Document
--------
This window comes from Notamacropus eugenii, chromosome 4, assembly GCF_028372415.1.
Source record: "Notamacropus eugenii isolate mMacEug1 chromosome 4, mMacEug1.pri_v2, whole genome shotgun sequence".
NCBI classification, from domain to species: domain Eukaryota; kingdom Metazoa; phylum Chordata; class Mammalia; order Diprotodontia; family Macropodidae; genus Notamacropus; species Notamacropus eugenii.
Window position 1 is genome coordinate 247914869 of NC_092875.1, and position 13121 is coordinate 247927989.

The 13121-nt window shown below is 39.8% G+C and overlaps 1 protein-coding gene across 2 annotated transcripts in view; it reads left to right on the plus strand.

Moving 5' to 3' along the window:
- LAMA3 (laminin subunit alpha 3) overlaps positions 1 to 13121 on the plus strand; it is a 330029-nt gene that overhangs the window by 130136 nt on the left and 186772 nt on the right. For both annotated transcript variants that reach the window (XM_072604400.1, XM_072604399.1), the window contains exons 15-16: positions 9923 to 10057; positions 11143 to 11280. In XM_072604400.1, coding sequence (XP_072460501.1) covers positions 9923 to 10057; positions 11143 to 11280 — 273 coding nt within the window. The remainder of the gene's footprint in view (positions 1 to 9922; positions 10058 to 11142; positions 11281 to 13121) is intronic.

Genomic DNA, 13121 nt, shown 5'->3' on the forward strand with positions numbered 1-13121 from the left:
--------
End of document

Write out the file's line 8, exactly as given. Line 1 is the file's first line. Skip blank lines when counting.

Genomic DNA, 13121 nt, shown 5'->3' on the forward strand with positions numbered 1-13121 from the left: